Sunday, October 21, 2007

Scalp confidence 1

Driving through southern Ghana, you will have time to study the roadside, because there will be cars, and vans and tro-tros (Ghanaian version of a taxi) all with engines running, all with exhaust streaming, all keeping you in one place for a long time. Many of the larger trucks will have Christian blessings painted across their backsides. But despite this goodness of spirit, you will be stuck, in the midst of too many cars on roads that are too skinny. And very often deadly.
Stay long in Ghana and you will learn that in some families, every other child has died in a car crash.
But never fear, because as it often does in this, the former colonial Gold Coast, the English language will delight you.
A billboard in the steamy air, a beautiful, smiling woman, advertising personal grooming products that promise "Scalp confidence."
And as you sit there with your caucasian head, waiting for the strand of cars to give way, and for every driver to move on to his home in Teshie, Nungua, or Accra, where a tv provides blue light in the wet air, and troupes of small boys, still in their pumpkin-colored school uniforms, scramble with a soccer ball in the dirt that's like powder, you will consider that scalp confidence is a good goal.
At least something good to start with. Having your head clean and solid and causing you no worries.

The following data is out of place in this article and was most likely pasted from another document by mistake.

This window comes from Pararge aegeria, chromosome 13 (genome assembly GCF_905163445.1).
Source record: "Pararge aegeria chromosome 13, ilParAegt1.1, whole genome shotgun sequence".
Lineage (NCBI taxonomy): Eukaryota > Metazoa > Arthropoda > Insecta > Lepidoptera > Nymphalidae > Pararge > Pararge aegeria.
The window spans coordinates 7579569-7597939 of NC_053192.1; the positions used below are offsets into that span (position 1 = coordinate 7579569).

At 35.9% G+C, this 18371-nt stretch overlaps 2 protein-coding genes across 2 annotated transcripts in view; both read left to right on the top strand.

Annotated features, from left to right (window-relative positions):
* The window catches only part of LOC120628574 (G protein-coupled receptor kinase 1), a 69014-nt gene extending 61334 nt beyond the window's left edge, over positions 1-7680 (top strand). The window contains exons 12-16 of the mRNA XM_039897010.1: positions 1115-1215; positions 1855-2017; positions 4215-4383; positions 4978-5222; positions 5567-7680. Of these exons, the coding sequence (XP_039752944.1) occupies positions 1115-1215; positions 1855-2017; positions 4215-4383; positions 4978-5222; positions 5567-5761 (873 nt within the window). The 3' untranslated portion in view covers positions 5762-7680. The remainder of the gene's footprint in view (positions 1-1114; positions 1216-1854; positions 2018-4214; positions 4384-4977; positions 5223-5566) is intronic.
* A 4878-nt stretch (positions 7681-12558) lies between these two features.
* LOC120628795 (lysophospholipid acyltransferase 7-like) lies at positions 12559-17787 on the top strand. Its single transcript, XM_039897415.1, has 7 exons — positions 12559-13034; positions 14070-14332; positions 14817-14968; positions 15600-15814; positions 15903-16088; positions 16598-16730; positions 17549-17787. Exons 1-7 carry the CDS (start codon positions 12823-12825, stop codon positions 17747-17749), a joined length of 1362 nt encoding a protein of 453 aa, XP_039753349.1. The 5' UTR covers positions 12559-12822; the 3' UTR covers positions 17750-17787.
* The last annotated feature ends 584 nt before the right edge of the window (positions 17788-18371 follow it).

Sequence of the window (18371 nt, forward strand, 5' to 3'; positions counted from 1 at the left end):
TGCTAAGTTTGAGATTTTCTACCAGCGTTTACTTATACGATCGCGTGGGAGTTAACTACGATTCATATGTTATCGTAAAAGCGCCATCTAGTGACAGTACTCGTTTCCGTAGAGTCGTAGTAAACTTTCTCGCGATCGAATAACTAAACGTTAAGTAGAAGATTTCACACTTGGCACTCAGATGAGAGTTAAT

On another drive on another day, through a more rural place: a hand-lettered sign in chalk: "fresh cat meat and palm wine."
It may occur to you at this point that you are very far from home, where entrées run more towards "Bronco burgers," named for the local college football team, chef salads, and where "exotic" means adding malt syrup to your chocolate shake.

In the same little town on the way to Kumasi, where "Mr. Murphy's Artistic Hair Theatre" offers barbering and, one would guess, access to scalp confidence, brown, round-bellied goats run beside the road.
They resemble moving bagpipes with legs.

Old women walk along, selling rectangular loaves of bread. The words "love" and "hope," written in batter, are baked into the tops of the loaves.
In another neighborhood, a tall green cactus grows into the road. Someone has carved "love," and names, into its flesh.
In Ghana, you are blessed by commerce, by traffic jams, by bread, by cacti.

(All photographs, except for "love cactus," by Lillian Sizemore)